Consonants and Vowels Sounds and Their Difference
There are five vowels and 21 consonants in English, right? Well, as a matter of fact, the answer is no. Consonants and vowels are sounds, not letters. Shocking, isn’t it? But, we need to let you know these things.
So, in this topic, we will let you learn more about consonant sounds and how they are being pronounced.
The difference between consonants and vowels
Consonant and vowels sounds differ in quantity and it sounds.
A vowel is a speech sound made with your mouth fairly open, the nucleus of a spoken syllable.
When your mouth is fairly close, you are making a consonant sound.
Consonants require more precise articulation than vowels hence some people find it hard to do. Some have difficulty with their “s” sounds, others with their “r” sounds. It normal to struggle with these sounds, however, it should be corrected immediately.
How consonants are produced
Saying consonant sounds involves constricting airflow in different locations in your mouth by:
Short stopping before releasing the air (“p”, “b”, “t”, “d”, “k”, “g”).
papa target gas
banana dada keys
My papa refills the gas tanks.
The key targets are written on the pad.
Changing the airflow and associated resonance to your nose (m,n, ng)
When you are doing the M consonant, just lightly press your lips together while producing the sound using your vocal cords. Even Although most of the air moves over your soft palate, some air moves through the nose, and it feels like it is vibrating through your nasal passage. This is why the M consonant is referred to as a nasal sound.
If you will become a missionary, you should donate all of your money.
My mother knows how to play the banjo, maracas, electric guitar, and the drums.
The N consonant sound is produced by parting your lips slightly. Let the tongue touches the roof your mouth just behind your teeth. You should feel a vibration in your nose.
She has nothing left in her bank account.
I am going to search for guns in the downtown area of New York.
You can’t study the N sound without also studying the ng sound (IPA symbol: /ŋ/). This is the third nasal sound in English. It is also produced by moving air through your nasal passage, but the tongue placement is different than the N sound. Your tongue is raised and further back in your mouth.
The singer has a passion has a thing for songwriting.
Pressing the air flow through a narrow space ( soft th, hard th, “f”, “v”, “s”, “z”, “sh”, “zh” as in “vision”, and “h”,
Thin, think, then happy, chutzpah, horse
Fat, fast, puff Sight, sat, passBuzz, zebra, zipper
Vision, mission. Cession
The thin boy thinks he is a good thief.
The pastry chef bakes cream puffs faster than the others.
Combining the sounds then squeeze it (“ch”, “j”)
charcoal, patch, coach,
Just, jar, jazz
The bar opens for just jazz nights.
The coach patches things up between the two rival playmates.
narrowing the vocal tract (“w”, “y”, “r”, “l”)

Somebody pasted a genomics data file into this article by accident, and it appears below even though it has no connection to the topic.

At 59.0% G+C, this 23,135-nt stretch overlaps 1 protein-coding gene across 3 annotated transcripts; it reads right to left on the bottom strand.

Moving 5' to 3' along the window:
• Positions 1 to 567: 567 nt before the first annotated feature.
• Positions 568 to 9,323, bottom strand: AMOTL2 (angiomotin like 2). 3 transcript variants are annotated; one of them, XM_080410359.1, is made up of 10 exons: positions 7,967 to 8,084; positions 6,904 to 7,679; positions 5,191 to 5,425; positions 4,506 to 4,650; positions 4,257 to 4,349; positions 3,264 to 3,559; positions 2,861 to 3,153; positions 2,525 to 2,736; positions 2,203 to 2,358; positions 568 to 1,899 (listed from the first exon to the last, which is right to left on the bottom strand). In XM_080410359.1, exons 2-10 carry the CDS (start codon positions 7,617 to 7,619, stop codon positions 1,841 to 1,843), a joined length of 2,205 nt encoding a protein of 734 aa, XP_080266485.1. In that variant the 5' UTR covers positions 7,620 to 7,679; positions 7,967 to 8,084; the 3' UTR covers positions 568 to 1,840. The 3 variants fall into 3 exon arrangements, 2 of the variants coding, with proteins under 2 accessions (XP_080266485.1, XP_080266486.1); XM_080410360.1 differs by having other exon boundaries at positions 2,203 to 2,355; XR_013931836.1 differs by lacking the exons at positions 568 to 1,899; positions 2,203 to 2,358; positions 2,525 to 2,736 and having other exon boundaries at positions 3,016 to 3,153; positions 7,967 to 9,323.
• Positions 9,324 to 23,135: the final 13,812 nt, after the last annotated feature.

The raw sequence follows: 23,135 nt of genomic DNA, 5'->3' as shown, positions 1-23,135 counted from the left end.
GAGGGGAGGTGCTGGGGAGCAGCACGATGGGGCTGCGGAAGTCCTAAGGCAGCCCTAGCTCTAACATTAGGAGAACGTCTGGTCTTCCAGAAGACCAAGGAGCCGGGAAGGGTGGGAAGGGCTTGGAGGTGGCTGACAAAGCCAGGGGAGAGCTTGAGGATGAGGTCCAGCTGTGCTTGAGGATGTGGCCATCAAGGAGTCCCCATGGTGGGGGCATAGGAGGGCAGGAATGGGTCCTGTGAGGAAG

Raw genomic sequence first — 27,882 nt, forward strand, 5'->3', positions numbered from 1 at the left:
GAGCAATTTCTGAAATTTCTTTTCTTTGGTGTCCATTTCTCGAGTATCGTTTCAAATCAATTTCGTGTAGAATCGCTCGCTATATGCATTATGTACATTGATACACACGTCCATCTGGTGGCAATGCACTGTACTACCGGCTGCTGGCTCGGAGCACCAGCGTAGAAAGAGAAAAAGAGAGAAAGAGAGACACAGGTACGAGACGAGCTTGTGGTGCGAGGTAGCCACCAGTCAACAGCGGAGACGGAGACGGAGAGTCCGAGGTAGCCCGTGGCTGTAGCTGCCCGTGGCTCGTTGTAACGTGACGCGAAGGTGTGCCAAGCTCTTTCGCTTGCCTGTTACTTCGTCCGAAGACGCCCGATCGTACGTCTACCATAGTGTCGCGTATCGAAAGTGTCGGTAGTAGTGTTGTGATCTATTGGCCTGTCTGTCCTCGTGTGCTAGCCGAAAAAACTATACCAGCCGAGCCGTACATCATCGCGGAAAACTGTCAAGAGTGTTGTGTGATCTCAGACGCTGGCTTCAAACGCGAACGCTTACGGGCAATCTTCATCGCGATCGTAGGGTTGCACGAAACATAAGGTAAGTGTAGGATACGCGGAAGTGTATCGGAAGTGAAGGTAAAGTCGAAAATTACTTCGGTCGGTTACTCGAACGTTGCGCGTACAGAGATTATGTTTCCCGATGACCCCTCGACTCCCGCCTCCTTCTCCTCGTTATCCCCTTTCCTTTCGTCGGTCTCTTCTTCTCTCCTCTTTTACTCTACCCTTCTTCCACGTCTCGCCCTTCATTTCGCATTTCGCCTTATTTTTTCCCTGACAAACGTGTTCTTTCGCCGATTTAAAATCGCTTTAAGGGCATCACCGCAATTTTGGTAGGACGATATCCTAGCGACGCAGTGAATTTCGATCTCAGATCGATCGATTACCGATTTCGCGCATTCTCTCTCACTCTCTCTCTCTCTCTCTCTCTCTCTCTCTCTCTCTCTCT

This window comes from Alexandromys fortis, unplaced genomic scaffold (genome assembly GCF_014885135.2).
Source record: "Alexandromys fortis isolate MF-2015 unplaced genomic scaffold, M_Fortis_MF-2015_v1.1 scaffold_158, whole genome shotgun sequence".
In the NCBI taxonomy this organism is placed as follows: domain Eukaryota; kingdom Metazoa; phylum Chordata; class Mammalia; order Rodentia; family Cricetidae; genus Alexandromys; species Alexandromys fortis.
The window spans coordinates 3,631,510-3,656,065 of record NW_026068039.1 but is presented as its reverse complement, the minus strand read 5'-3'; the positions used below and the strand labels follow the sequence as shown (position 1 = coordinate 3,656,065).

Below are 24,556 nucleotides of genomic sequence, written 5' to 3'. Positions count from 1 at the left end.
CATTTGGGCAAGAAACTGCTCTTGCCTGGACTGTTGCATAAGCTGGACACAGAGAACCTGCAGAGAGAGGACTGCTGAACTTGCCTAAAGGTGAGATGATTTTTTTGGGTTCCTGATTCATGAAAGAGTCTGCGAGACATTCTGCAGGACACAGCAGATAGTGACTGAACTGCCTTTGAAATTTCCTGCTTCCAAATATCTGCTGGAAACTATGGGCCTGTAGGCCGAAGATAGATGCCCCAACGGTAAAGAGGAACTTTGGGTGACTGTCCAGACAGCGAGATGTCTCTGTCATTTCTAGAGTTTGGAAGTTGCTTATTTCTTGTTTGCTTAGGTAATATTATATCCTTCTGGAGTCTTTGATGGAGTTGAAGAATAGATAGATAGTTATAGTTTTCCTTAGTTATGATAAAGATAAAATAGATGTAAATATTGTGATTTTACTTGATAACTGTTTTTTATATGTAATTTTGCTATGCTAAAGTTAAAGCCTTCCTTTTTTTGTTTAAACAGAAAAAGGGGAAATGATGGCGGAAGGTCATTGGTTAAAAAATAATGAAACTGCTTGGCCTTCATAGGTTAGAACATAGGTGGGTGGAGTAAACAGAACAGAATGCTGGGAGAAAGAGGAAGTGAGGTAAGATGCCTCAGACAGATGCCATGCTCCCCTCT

water, crow, crawl
year, sly, yeah
rest, car, part
last, yell, calories
The crow fetched water from the pitcher.
Every year my runway model friends sly the runway of Paris.
Consonants that are like vowels – approximants
Some consonants and vowel sounds have similar sounds or sometimes called as semivowel sounds. The letters y, w, r, and l are semivowels sounds that are produced with lesser mouth constrictions compared to other consonant sounds. When you are producing sounds with less mouth constriction, it is called approximants.
Approximants have a fine line between vowels and consonant sounds. Just like “y” sound versus “ee” sound. They have almost the same pronunciations. Also, the letter “w” and “ooh” sound. Let’s look at the following examples.
There’s very little difference between the consonant sound “y” and the vowel sound “ee” as in “see/sea/me”, and between the consonant sound “w” and the vowel sound “ooh” as in “moon/rule/grew”.
Nasal, Voiced, and voiceless consonants
Some consonants and are produced using your voice (“b”, “d”, “g”, “m”, “n”, “ng”, “th, “v”, “z”, “zh”, “j”, “y”, “w”, “r”, “l”). On the other hand, the rest are voiceless (“p”, “t”, “k”, “th” as in “thin”, “f”, “s”, “sh”, “ch”, “h”).
Most consonants come in neat voiced-voiceless pairs – “p/b”, “t/d”, “k/g”, “th as in thin/th as in then”, “f/v”, “s/z”, “sh/zh as in vision”, and “ch/j” .
To produce nasal consonant, lower the soft palate and close your mouth and let the air escape through the nose.
Voiced consonants require the use of the vocal cords to produce their signature sounds. To produce voiced consonants, you tighten and relax your vocal cords as you speak, letting your vocal cords modulate the flow of the breath expelled from the lungs. Feeling your throat vibrate is the best way to know if you are producing consonant sounds.
Examples of voiced consonants are B, D, G, J, L, M, N, Ng, R, Sz, Th (as in the word “then”), V, W, Y, and Z.
The broken zipper is mine.
She loves to read books and drink coffee.
The voiceless consonant does not use the vocal cords. In producing it, you just allow the air to flow freely from your lungs to your mouth, where the tongue, teeth, and lips will do the modulation of the sound.
Examples of voiceless consonants are Ch, F, K, P, S, Sh, T, and Th (as in “thick”).
The idol thanked her fans for their overwhelming support and love.
I have to kick my pair of shoes under my bed because it stinks so badly.
Consonants and vowels are vital in learning the English language. So, make this opportunity to read and learn freely.
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